UK scheme to support black pupils to reach Oxbridge extends to nursery schools | schools | Daily News Byte

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One of the UK’s most successful schemes helping students of black heritage gain entry to Oxford and Cambridge universities is expanding to help children as young as three achieve their academic potential.

Target Oxbridge has worked with over 800 Black British students, over 350 of whom have received Oxbridge offers. In 2021, 24% of black British undergraduates starting at universities were alumni of the scheme.

But the scheme’s founder, Raphael Mokadese, when looking back over a decade of personal stories from Target Oxbridge participants, found evidence that black British children were experiencing racism and unconscious bias from teachers at such an early age that the scheme needed to be implemented. A very small group.

“Not every three-year-old has Oxbridge potential, but every three-year-old deserves an equal opportunity,” Mokades said. “Right now, while talent may be evenly distributed, opportunity is not. We want to change that.”

A Guardian analysis found that exclusion rates for black Caribbean pupils in English schools are six times higher than their white peers in some local authorities. Some experts argue that racism in schools is so endemic that it should be considered a safety issue, pointing to research showing that most black children have experienced racism at school.

Mokades points to the Sewell Report as further evidence that racism is a large factor in the underachievement of black students. A 2021 report, which was accused of downplaying structural racism, found that black children on free school meals (FSM) outperformed their white and Asian FSM peers. But, by age 16, their achievement is as low as that of white FSM children and lower than that of Asian FSM children who started school behind them.

“If you combine this data with what our students tell us about their school experience, it’s pretty clear that while poverty is a huge issue, it’s not the only issue. Race matters,” Mokades said.

The new project, Hemisphere Education, uses resources including government data, educational research, and students’ own life stories to help teachers in nursery settings, elementary, and middle schools identify how they may be inadvertently harming the academic prospects of the black children under their care.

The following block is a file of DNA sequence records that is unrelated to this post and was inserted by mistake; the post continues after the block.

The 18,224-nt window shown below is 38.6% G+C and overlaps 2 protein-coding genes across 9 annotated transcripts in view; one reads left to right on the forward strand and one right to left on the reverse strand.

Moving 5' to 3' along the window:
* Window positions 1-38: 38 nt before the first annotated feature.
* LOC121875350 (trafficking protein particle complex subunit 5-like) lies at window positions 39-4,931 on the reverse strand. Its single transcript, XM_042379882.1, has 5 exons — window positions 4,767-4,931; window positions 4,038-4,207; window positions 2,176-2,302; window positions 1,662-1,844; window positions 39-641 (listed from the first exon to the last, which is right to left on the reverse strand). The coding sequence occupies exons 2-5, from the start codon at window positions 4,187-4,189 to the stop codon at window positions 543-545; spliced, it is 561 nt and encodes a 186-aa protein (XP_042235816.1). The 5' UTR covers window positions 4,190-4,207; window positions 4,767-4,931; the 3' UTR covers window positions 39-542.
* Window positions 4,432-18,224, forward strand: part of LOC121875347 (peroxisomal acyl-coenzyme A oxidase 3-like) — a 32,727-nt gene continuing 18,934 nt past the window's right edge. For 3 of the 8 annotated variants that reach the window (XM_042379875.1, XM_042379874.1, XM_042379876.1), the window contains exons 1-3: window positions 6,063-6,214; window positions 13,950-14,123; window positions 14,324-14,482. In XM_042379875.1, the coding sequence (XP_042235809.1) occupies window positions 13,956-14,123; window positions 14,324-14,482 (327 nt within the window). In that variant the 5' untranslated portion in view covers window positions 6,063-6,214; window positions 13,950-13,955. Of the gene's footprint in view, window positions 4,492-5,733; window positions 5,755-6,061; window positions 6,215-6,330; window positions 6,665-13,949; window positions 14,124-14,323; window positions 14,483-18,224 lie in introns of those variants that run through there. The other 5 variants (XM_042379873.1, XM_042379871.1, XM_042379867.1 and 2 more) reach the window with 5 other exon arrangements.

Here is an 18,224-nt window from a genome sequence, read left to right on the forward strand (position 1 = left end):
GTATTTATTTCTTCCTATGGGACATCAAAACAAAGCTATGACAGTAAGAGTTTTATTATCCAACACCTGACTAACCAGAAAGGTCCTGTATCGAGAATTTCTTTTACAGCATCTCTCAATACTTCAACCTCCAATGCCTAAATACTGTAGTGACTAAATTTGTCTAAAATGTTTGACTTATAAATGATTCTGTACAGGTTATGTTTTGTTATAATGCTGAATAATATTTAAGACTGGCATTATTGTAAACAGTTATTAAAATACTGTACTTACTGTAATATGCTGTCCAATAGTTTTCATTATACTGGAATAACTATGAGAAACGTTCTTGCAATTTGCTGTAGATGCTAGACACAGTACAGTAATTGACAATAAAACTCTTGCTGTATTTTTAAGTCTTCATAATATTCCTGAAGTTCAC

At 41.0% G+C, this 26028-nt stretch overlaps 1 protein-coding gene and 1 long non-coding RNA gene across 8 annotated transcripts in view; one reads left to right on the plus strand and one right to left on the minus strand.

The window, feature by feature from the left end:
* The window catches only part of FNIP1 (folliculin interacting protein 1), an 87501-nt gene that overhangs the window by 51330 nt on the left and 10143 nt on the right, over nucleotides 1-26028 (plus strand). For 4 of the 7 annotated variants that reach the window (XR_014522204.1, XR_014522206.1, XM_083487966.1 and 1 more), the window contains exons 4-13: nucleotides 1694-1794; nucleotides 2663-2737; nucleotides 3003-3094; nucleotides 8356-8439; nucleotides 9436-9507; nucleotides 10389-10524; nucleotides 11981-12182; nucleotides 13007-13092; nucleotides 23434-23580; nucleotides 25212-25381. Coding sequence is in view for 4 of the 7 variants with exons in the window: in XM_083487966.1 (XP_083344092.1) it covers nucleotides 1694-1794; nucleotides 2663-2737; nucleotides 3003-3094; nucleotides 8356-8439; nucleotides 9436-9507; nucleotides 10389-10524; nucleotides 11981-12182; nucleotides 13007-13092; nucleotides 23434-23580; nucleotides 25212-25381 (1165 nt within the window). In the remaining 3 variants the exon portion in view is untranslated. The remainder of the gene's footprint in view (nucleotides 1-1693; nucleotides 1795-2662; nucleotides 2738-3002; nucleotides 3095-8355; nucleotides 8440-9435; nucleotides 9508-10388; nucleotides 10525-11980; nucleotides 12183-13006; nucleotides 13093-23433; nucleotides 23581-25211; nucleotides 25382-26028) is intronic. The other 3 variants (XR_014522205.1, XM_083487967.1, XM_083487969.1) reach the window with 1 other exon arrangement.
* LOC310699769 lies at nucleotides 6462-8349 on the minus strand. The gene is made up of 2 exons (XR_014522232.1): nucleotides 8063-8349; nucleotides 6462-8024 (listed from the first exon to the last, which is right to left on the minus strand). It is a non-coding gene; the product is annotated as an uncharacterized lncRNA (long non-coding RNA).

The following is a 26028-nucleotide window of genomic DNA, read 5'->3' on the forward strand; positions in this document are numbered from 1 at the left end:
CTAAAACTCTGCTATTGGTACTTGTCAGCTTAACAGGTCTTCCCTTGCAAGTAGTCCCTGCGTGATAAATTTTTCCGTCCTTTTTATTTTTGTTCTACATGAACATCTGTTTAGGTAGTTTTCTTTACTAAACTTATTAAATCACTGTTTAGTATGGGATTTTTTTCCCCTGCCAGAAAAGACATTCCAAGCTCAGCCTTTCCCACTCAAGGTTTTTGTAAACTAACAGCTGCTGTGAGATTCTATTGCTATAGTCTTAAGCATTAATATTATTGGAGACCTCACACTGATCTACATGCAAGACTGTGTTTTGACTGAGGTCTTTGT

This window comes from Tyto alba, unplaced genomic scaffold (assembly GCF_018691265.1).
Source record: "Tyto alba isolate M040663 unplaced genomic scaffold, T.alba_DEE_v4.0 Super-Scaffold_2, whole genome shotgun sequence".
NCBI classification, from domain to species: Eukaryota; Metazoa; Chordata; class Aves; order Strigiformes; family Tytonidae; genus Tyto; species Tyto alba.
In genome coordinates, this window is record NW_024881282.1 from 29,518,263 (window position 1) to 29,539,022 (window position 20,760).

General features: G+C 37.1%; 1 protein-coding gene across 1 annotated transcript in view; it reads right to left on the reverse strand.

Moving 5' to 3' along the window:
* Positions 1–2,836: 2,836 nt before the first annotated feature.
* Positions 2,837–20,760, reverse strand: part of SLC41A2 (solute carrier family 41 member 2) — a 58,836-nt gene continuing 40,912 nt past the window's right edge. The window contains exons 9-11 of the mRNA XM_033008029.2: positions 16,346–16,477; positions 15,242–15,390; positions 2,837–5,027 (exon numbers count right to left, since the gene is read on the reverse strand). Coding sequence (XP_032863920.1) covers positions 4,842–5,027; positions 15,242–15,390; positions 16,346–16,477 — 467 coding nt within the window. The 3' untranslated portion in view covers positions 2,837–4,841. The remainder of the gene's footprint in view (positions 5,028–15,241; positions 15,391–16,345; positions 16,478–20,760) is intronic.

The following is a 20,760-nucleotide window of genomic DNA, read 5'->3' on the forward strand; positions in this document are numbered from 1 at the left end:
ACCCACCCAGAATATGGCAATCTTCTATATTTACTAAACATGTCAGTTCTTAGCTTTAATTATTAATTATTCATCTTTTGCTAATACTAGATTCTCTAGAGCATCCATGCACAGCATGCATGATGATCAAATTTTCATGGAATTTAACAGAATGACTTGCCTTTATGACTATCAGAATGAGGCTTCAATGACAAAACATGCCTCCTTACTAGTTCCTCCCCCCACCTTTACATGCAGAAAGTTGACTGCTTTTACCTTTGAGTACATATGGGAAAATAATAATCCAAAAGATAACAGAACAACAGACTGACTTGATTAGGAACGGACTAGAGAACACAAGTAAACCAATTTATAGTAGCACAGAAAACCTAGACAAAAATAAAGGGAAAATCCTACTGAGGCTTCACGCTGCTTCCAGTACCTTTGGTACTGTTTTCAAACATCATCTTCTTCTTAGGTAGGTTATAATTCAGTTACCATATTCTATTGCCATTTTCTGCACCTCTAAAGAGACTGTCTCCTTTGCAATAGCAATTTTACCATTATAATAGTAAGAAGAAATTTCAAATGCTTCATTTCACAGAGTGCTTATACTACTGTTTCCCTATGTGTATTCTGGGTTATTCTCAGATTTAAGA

The one-hour, online Hemisphere course explains how unconscious bias can affect even those who think they are inclusive and how it can affect children. An analysis of the scheme’s pilot project found that more than 90% of users found it useful, while on average each user committed to doing seven different things as a result of the training.

Nawal Filali, deputy headteacher at Brent’s College Green Nursery School, asked some of her staff to trial the programme. She said she was surprised by how positively it was received. “I was amazed at the way this program empowered staff members to engage in really honest self-analysis about unconscious bias,” she said.

The school’s headteacher, Wendy Yianni, said the program had given staff the confidence to acknowledge that some ethnic groups were more likely to have particular challenges. “We’ve realized that we don’t have to pretend to be color-blind — we can talk about race,” she said.

Wendy Yianni, headteacher and deputy headteacher at College Green Nursery School, Naval Filali, North London.
Wendy Yianni (left), head teacher and Nawal Filali (right), deputy head teacher at College Green Nursery School in North London. Photograph: Alicia Kantor/The Guardian

“We’ve learned that it’s okay to say that black kids may face certain challenges, and so we’re going to approach all black kids with the intention of going above and beyond for them until they get to a place of equality with kids. Don’t face those challenges. ,” she added.

Silas Edmonds, head of Ewell Castle School for children aged three to 18, has also experimented with the programme. He said it is important to teach unconscious bias to all teachers and children as young as three years old. “It’s about giving staff the confidence and the tools to call this stuff out and teaching kids how to call it out before they internalize it and start being influenced by it,” he said.

Edmonds said some of her teachers found the curriculum difficult. “There was a level of guilt from those who trained and said ‘I can’t believe I was thinking that or doing that’,” he said.

Edmonds said it’s important to start this conversation with teachers of young children, too. “We need to have clear conversations with children from a very young age, so that as they grow up, they can recognize when unconscious bias is creeping into themselves or others.”

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